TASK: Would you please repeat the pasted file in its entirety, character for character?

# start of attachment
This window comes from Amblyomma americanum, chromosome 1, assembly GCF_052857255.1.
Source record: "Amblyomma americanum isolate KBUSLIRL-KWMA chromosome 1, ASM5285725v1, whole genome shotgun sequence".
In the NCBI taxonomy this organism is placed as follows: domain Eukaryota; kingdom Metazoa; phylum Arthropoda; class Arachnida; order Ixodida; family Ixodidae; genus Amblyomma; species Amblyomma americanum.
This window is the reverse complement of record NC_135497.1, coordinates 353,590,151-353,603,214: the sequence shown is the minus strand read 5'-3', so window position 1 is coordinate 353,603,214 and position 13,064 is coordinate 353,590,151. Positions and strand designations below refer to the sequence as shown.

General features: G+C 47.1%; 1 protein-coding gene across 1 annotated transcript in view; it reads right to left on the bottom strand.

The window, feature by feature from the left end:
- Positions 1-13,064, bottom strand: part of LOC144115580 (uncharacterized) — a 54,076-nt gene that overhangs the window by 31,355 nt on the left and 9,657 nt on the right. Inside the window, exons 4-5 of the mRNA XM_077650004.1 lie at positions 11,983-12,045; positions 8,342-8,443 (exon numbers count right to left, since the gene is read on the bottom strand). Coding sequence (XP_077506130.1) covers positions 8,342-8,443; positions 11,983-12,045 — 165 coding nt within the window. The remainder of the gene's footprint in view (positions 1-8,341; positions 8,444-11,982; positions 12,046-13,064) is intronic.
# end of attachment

This window comes from Amblyomma americanum, chromosome 1, assembly GCF_052857255.1.
Source record: "Amblyomma americanum isolate KBUSLIRL-KWMA chromosome 1, ASM5285725v1, whole genome shotgun sequence".
In the NCBI taxonomy this organism is placed as follows: domain Eukaryota; kingdom Metazoa; phylum Arthropoda; class Arachnida; order Ixodida; family Ixodidae; genus Amblyomma; species Amblyomma americanum.
This window is the reverse complement of record NC_135497.1, coordinates 353,590,151-353,603,214: the sequence shown is the minus strand read 5'-3', so window position 1 is coordinate 353,603,214 and position 13,064 is coordinate 353,590,151. Positions and strand designations below refer to the sequence as shown.

General features: G+C 47.1%; 1 protein-coding gene across 1 annotated transcript in view; it reads right to left on the bottom strand.

The window, feature by feature from the left end:
- Positions 1-13,064, bottom strand: part of LOC144115580 (uncharacterized) — a 54,076-nt gene that overhangs the window by 31,355 nt on the left and 9,657 nt on the right. Inside the window, exons 4-5 of the mRNA XM_077650004.1 lie at positions 11,983-12,045; positions 8,342-8,443 (exon numbers count right to left, since the gene is read on the bottom strand). Coding sequence (XP_077506130.1) covers positions 8,342-8,443; positions 11,983-12,045 — 165 coding nt within the window. The remainder of the gene's footprint in view (positions 1-8,341; positions 8,444-11,982; positions 12,046-13,064) is intronic.